The other part that I was not looking forward to was getting up earlier.  Anyone who knows me will confirm that I am definitely not a morning person.  Given that I only have to get up 20 minutes earlier though I cannot really complain.  Also the extra 20 minutes, while I still have to fight to get the kids out the door on time, has resulted in a more relaxed morning routine.  When we take our own vehicle in the morning the out-the-door and drive routine goes something like this:

Me: "Have you brushed your teeth yet?"
Kids: "No" or "I have, but he/she hasn't."
Me: "Come on guys we're running out of time."
Me: "Do you have your shoes on yet?"
Kids: "Not yet."
Me: "We are running out of time, pack your backpacks, get your shoes on, grab your coat."

Then proceeds what feels like the slowest putting on of shoes, and packing of backpacks in the universe as I get increasingly frustrated and my limited patience quickly becomes non existent.  Subsequently I get behind slow drivers and hit nearly every traffic and pedestrian light on the way to school.  We finally arrive to school only to discover that all the really close parking spots are taken and we have to run across the school yard to be on time for class.  Not the best recipe for a calm start to the day. 

In contrast when we take the bus, while the out-the-door frustrations are much the same, once we get to the bus stop everything else is easy.  Someone else drives us to school while I chat with the kids, play rock-paper-scissors, eye-spy, or finish up home reading with my daughter from the night before.  Barring any major bus breakdown, or traffic incident we have a short walk to school and I know that we will arrive about 15 minutes before the bell rings.  We have been reading in the library to pass the time in the morning, or playing sports in the gym with another parent who volunteers to supervise other kids that arrive a little bit early for school.  If the weather ever shapes up we can simply play in the playground while we wait.  I know I feel like a much calmer mother and that translates into a better start for me and for them.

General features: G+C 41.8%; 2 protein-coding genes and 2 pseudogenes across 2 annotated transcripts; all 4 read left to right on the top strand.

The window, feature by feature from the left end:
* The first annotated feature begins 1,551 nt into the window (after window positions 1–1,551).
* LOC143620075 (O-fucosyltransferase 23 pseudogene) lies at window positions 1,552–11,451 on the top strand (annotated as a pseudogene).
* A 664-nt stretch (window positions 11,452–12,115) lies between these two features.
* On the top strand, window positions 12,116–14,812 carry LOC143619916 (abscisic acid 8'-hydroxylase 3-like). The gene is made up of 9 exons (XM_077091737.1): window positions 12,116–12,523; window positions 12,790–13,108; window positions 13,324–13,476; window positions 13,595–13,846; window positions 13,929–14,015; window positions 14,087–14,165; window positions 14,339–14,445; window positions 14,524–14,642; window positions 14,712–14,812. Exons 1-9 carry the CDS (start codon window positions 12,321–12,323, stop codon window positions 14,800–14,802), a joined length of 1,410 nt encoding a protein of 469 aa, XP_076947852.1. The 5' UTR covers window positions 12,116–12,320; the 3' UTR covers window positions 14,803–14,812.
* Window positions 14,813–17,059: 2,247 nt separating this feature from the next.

Riding the bus certainly does not work every day, but with little effort on my part I have made the switch and now primarily commute by bus.  In theory it can seem daunting, but public transit is definitely worth taking a closer look at.  Research the options available in your community and you might be surprised to find that it is more convenient than you think, and has some incentives that make it more worth your while.  If you live in the Victoria area check out this BC Transit link for local schedules and try their trip planner to see which bus/buses will get you from Point A to Point B.  Do not forget to take into account the other benefits: Saving money on gas and parking, the favour you are doing your body by getting that little bit of exercise from walking that you might not get otherwise, and, of course, the reduction in your carbon footprint.

1 comment:

  1. Glad to hear it's working out for you and that you guys can 'play on the bus' on the way to school.

    That trip planner link is also very useful, thanks! I don't know how many times I wished there was something like that years ago when I rode the bus!!!